Monday, May 08, 2017

Divorce - The Kids Will NOT Be OK



(On Sunday morning at Redeemer I made a passing reference to Judith Wallerstein's longitudinal study on the effects of divorce on children. So, I'm re-posting this.)

A former cover of Time Magazine had the titillating headline "Is Monogamy Over?" Biologist-psychologist David Barash answered: "We should keep it [monogamy] for our kids' sake." Because:

"It’s very rare for any species to engage in biparental care unless the males are guaranteed that they are genetically related to the offspring—confidence monogamy alone can provide. And because human children need so much parental assistance, protection and investment, humans, perhaps more than any other animal, especially benefit from monogamy."

I meet all the time with young adults whose monogamous (if they really were so) biological parents have separated or divorced. Almost always, there’s devastation. 

I meet with married people who say they are thinking about divorce. They’ve picked up the village-idea that if they divorce, the “kids will be OK.” There is empirical evidence suggesting that is false. Perhaps, for some, it’s their way of trying to justify their own inability to work through their failing marriage. (In my opinion there are only a few kids that do well, and they are rare exceptions. Many couples do not have the tools to fix their marriage. The current parentless generation is spawning teens who have never seen a healthy marriage before. Unless something transformational happens in them, they will mirror their parents’ failures.)

The best book I’ve found about this is by former Columbia U. scholar Judith Wallerstein - The Unexpected Legacy of Divorce. She’s done the only longitudinal study of what happens to kids whose parents divorce. Wallenstein followed these kids into adulthood. Anyone contemplating divorce who thinks “The kids will be OK” needs to read this book. 

Wallenstein writes:
“By tracking approximately 100 children as they forge their lives as adults, she has found that contrary to the popular belief that kids would bounce back after the initial pain of their parents’ split, children of divorce often continue to suffer well into adulthood. Their pain plays out in their relationships, their work lives and their confidence about parenting themselves.”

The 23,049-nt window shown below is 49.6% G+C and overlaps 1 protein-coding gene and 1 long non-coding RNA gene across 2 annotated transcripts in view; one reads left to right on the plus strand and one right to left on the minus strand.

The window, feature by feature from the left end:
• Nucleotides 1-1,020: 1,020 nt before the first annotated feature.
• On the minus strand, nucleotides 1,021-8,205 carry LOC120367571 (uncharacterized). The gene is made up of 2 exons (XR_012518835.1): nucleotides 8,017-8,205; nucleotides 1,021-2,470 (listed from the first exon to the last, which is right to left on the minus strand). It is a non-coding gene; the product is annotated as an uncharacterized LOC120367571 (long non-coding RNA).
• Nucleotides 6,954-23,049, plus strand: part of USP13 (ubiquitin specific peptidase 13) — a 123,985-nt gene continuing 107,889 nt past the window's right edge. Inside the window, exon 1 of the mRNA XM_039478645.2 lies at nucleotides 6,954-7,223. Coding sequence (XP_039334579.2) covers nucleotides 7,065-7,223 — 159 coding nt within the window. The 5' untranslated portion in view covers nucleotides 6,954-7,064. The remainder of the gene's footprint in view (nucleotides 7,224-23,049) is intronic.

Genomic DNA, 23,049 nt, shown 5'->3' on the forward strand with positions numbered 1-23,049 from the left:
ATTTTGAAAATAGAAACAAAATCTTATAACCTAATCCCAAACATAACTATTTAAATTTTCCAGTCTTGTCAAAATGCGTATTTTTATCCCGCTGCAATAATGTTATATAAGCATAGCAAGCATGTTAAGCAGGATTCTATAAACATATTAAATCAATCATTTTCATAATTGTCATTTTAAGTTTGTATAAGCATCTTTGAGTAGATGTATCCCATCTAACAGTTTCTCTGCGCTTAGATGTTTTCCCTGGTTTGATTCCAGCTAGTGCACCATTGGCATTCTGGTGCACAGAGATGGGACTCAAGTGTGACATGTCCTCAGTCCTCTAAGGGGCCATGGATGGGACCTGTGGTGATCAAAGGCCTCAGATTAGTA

If you are divorced your kids probably need more help than kids with healthily married monogamous parents.

***
In an PBS interview Wallerstein responds to a question.


adriana_rome: Is there any information on how divorce affects children at different ages? Say a toddler aged child vs. a teen?


Dr. Judith: Well, children who are little ... 2-6 .... are really very worried that they're going to be abandoned. They have so little capacity to take care of themselves. Their logic is that if one parent can leave another, why can't they leave me? They cling to their parents, they have terrible nightmares, they don't want to go to nursery school and all the times during the day and night where there's separation are filled with enormous anxiety because they're so afraid they'll be abandoned and there will be no one to take care of them, feed them, dry their tears, take care of them.

Youngsters who are school aged ... 8-11 ... are more worried about the fact that they're not going to get a chance to do the things they need to do. There's a stage that's being held up by their parents ... the mainstage is at school, on the playground, with other friends, with sports, with music, with ballet ... all the things they do at this age and they're very angry with their parents because they're afraid it will interrupt their activities. They think their parents are being very selfish as the very scaffolding that holds their lives up is going to collapse.

Teens .... are much more likely to be their parents' confidants at the break-up. They're much more likely to be aware of the trouble either parent has been having and they can be very compassionate and caring. But at the same time, they are very angry that the family is falling apart. They figure they need that family support,: especially at this time in their lives when they have so many questions about their own futures. And thirdly, they worry very much at 15-17, whether if their parents marriage went belly-up ... whether their own relationships are going to run into disaster and they're very frightened.